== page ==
Sen. Mark Kirk’s first television re-election ad, focusing on his comeback from a massive stroke, is reaping big dividends after taking off on a variety of social media platforms.
Kevin Artl, the campaign manager for the Illinois Republican, told me the 60-second spot did so well on the digital front that it has become a potentially potent “force multiplier.”
The commercial started running on May 14 in the two Illinois broadcast and cable television markets reaching most of the voters in the state: Chicago and the combined Champaign-Urbana/Springfield/Decatur area. Artl said the plan is for the spot to continue into June.
Produced by Larry McCarthy of McCarthy Hennings Whalen Inc., Kirk’s Washington, D.C., media consultant, the commercial uses video of Kirk’s 2013 Senate step climb, shot the day Kirk returned to the Capitol after nearly a year absence because of the stroke.
The spot, titled “Courage,” leverages Kirk’s compelling personal story – a central campaign theme. It earned free media buzz in Illinois and national news outlets. Chris Cillizza of the Washington Post said the ad was “terrific.”
With that momentum, Kirk’s team moved it around social media channels “and also on our digital platforms,” Artl said, “and we had great response and I think we had within 48 hours over 50,000 YouTube views on the ad alone, and then, over a quarter million impressions through the other digital platforms, so it had incredible reach inside the state of Illinois.”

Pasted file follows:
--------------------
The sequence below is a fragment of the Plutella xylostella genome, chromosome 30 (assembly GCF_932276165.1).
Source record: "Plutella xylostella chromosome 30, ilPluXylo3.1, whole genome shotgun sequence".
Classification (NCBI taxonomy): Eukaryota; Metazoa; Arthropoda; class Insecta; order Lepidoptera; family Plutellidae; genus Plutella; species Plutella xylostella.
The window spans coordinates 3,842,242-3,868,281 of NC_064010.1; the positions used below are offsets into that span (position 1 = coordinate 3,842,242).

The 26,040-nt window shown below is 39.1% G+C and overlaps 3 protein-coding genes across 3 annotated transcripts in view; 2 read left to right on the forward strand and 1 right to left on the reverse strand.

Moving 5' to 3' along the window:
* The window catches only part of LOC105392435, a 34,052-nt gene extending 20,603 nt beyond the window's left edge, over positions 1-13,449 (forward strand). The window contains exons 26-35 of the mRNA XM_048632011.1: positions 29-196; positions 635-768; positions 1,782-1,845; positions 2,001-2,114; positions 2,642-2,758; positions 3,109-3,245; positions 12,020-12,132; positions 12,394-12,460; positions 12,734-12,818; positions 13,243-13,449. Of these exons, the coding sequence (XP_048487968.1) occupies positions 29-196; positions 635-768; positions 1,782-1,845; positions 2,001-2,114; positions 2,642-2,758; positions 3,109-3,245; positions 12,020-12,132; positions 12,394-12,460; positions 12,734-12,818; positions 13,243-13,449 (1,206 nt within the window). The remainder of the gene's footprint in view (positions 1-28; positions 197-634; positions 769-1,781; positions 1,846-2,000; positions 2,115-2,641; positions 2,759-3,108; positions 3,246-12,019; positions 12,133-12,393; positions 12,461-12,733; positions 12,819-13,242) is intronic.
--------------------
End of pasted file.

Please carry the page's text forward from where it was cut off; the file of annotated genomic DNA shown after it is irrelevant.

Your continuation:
Artl shared with me a summary of the digital pickup for “Courage” between May 14 and Friday. An “impression” is someone watching a part of the ad; a “view” is a look at the whole thing.
- Facebook:52,091 impressions, 22,567 views
- YouTube: 459,216 impressions, 52,168 views
- Digital targets:313,642 impressions, 295,441 views
Kirk’s digital targets were folks sent the ad by the campaign based on demographics and politics, such as suburban independents. A person had to click on the ad for it to count.
“We aggressively pushed it on our platforms; we encouraged volunteers to share it. So it did, not to overuse the term, but it went viral and a lot of people have seen it,” Artl said.
The Kirk campaign also was able to glean digital intelligence culled from emails sent to their target audiences about the spot. The campaign tested, among other things, the best time to send those emails, the most effective subject lines and what kind of message it takes to get them connected to the Kirk campaign on Facebook and Twitter.
The “critique” on Republicans “is that we’re not as digital savvy” as Democrats, Artl said. “But I think Mark has made this a key component of his campaign and he wants to make sure that we are at the top of our game on the digital side.”
In 2010, a nonpresidential year, Kirk beat Democrat Alexi Giannoulias by only 2 percentage points. Kirk now is a top Democratic target.
From the Kirk campaign’s perspective, the strategy is to reintroduce him to Illinois voters on his terms using his enormously sympathetic narrative.
He’ll probably be facing Rep. Tammy Duckworth, D-Ill., and her storyis as inspiring andpowerful as Kirk’s.
She presents a host of challenges for Kirk, being female, a new mother and Asian–American.
Moreover, she lost her legs and the use of an arm when the Army helicopter she was piloting was shot down in Iraq.
A reason to start advertising early is that with Duckworth as a likely rival, Kirk’s compelling narrative is not distinct.
Democratic operatives I talked to were puzzled why Kirk went up with paid advertising so early.
The digital success of “Courage,” said Artl, “gave us the ability to test a lot of options, see which options worked, and also kind of build out, you know, our digital infrastructure 18 months in advance of the election.So it was a great stepping off point for us, but there is still a lot more to do.”